produce  standardized,  tamper-resistant  driver's  licenses
that would include machine-readable,  encoded  data.  States
theoretically could choose not to comply with the standards,
but residents of those states would not be able to use their
license as identification to obtain federal benefits -- such
as veteran's benefits or Social Security -- or to travel  on
airplanes.

The legislation doesn't specify what data states must encode
in the driver's license. The secretary of transportation and
Department  of Homeland Security secretary have authority to
designate the data. The National Governors Association,  the
Council of State Governments and the American Association of
Motor Vehicle Administrators are among those who say the law
creates  unnecessary  bureaucracy  for  drivers  and imposes
hardship and undue cost on state offices.

The legislation would require all drivers, including current
license  holders,  to  provide  multiple documents to verify
their identity before they could obtain a license  or  renew
one.   Drivers   would   have   to  provide  four  types  of
documentation, such as a  photo  ID,  a  birth  certificate,
proof  that  their  Social Security number is legitimate and
something that verifies the applicant's full  home  address,
such as a utility bill. The law would then compel Department
of Motor Vehicle employees to verify the  documents  against
federal  databases  and  store  the  documents and a digital
photo of the card holder in a database. "What's the clerk in
Denver   supposed  to  do  when  someone  provides  a  birth
certificate from Angola?" asked  Marc  Rotenberg,  executive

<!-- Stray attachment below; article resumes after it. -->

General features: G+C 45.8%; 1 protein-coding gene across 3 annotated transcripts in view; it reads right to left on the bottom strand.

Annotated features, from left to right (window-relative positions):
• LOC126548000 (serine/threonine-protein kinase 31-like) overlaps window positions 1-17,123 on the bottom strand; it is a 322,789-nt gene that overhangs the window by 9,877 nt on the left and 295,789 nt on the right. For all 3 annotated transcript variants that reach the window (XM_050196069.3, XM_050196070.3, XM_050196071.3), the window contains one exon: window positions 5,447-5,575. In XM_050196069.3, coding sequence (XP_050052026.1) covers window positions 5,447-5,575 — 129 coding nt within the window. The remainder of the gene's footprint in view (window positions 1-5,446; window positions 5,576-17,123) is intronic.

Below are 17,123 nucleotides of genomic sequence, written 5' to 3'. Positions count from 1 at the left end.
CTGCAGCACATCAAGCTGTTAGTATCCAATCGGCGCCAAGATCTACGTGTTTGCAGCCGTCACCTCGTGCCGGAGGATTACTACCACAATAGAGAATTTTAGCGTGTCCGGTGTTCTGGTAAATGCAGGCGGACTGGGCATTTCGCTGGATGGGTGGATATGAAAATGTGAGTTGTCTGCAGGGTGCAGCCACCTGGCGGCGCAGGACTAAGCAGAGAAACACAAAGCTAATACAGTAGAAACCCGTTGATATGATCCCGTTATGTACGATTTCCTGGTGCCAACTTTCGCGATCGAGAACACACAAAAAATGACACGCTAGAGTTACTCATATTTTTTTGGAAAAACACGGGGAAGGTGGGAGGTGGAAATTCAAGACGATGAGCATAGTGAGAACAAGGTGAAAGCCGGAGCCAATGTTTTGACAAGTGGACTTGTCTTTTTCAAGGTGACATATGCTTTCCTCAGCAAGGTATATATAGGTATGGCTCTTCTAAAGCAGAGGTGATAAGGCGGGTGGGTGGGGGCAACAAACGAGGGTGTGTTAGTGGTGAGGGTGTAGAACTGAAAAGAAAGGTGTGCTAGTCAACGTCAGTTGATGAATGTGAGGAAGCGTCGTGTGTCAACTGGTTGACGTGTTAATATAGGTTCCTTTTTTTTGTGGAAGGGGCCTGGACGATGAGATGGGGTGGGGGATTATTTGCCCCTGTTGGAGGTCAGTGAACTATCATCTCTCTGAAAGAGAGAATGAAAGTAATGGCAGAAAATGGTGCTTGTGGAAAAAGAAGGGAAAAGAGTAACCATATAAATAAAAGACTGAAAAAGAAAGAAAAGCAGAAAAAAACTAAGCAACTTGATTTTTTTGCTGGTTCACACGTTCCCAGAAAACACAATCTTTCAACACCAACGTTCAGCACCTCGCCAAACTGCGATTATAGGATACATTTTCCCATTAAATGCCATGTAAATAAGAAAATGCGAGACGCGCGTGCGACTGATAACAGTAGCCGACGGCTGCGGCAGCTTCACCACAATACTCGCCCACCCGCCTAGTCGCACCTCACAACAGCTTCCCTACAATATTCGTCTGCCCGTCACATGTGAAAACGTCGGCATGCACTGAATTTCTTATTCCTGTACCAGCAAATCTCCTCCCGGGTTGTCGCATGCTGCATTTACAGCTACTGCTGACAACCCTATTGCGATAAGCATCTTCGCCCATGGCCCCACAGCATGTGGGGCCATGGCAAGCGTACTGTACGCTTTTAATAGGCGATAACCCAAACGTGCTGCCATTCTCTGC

director  of the Electronic Privacy Information Center. "Are
they supposed (to call Angola)  to  check  the  accuracy  of
that?"


PART II:

The  Congressional Budget Office estimates that the cost for
states to train workers and  switch  to  the  new  licensing
system  would  be  $100 million over five years. But critics
like the National Council of State Legislatures say it  will
more likely cost between $500 million and $700 million. Some
critics call the legislation anti-immigration.  Among  other
things,  it  would  prohibit  undocumented  immigrants  from
obtaining  a  driver's  license.  Nearly  a   dozen   states
currently don't require proof of legal residency to obtain a
driver's license, but this would change with the new law.

Civil liberties  groups  are  concerned  about  the  privacy
implications  of  the  bill.  Although  the bill states that
licenses must be machine-readable, it  does  not  state  the
kind   of  technology  to  be  used.  Steinhardt  said  that
officials would likely require states to embed a contactless
RFID  chip  in  licenses  at some point, even if they didn't
require this in the initial rollout of licenses. RFID  chips
can  hold more data than magnetic stripes, but they can also
allow someone with an RFID  reader  to  collect  information